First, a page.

- All Together Dead, Dead and Gone, Dead in the Family, Definitely Dead, From Dead to Worse, by Charlaine Harris. I’m going to go out on a limb and say that the word dead has to be in every title in Harris’s catalog. You heard it here first. And that pretty much sums up what I have to say about the series. It’s fun, campy, and the kind of thing you read on the beach. I bought the series a few years back and read the first three quickly. I tried to read the next three but couldn’t. I tend to read in spurts and stops, alternating between fluff and stuff, and I was done with fluff after the first three. This summer, everything that annoyed me about this series the previous year went poof! and suddenly I was up late reading about vampire drama. The latest in the series comes out in May. You got to hand it to Harris; she’s prolific.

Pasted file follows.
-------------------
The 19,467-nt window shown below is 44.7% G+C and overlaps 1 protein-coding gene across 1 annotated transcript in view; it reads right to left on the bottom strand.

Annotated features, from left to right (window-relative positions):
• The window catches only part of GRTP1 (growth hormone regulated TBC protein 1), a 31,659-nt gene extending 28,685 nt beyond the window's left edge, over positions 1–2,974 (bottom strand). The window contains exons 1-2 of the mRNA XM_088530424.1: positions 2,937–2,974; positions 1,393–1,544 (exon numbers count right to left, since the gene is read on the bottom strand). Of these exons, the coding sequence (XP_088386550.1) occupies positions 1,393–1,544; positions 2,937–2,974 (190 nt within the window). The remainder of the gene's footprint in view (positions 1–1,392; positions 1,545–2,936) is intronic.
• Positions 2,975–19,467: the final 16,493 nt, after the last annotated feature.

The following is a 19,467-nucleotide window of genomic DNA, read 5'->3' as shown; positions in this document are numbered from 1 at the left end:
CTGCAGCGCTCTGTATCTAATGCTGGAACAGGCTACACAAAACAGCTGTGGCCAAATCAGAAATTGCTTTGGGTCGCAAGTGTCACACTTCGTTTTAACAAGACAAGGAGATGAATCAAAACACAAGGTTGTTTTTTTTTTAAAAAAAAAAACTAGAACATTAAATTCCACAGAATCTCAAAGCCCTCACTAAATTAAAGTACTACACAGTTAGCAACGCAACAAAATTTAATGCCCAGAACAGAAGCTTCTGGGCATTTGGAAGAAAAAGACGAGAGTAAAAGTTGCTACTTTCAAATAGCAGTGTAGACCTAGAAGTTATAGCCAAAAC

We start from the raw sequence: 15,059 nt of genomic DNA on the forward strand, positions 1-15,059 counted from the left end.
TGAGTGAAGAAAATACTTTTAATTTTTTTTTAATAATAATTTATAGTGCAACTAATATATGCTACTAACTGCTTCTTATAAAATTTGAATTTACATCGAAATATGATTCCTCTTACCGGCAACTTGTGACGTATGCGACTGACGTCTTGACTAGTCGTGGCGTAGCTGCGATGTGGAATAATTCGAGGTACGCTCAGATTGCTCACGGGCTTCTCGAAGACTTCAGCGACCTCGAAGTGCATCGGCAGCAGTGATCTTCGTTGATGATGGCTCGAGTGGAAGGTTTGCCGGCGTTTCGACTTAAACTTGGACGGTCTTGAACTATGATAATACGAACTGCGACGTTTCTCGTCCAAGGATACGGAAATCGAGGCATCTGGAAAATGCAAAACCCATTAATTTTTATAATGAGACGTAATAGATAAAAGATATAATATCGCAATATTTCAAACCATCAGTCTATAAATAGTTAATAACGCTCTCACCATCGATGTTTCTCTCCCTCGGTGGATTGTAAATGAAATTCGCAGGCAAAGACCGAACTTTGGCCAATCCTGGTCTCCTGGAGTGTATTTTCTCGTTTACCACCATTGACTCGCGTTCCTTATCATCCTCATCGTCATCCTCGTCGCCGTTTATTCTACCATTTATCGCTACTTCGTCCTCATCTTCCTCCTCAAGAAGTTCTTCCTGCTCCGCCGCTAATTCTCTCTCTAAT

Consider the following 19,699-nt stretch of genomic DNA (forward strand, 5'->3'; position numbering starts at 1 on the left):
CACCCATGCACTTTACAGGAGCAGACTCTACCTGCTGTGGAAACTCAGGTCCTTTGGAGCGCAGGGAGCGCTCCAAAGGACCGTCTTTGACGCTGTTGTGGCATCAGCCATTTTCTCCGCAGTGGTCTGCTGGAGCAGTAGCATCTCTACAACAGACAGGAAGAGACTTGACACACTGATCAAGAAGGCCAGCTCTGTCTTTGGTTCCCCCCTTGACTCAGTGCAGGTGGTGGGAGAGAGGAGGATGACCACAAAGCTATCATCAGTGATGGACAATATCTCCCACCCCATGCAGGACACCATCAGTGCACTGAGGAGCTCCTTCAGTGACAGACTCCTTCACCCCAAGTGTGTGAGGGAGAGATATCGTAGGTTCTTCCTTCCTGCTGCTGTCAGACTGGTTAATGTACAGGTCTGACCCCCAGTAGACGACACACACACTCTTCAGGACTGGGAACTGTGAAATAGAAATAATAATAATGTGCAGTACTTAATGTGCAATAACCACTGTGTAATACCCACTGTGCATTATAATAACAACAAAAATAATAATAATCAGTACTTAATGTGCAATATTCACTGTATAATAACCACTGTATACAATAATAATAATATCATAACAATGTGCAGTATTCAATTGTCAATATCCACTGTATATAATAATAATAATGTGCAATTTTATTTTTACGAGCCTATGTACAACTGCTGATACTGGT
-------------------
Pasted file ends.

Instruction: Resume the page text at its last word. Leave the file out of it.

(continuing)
- After a three month break, where I re-read books I own or found ways to justify reading books from the library, I got back into the swing of things. We went to Lake Tahoe for Thanksgiving, which is always good for reading. On that trip, I brought (and read) Everything is Illuminated by Jonathan Safran Foer. True story: when I opened Everything is Illuminated out popped an airline ticket stub (remember those?) from ten years prior. The destination was Lake Tahoe. I was destined to read that book in Lake Tahoe, just a decade later than I anticipated.
- The second book I brought with me to Lake Tahoe was To the Lighthouse by Virginia Woolf, a book I have started and stopped for, again, ten years. It was an amazing book, the kind that makes you examine your own writing and realize that you don’t amount to a hill of beans. I have so many notes and have so thoroughly underlined that book that I could probably devote several months to it in my Compositions series. I haven’t, mainly because I don’t want to bore you or seem like an angst ridden high school senior, which is when most people read Viriginia Woolf. What can I say? I never claimed to be well read.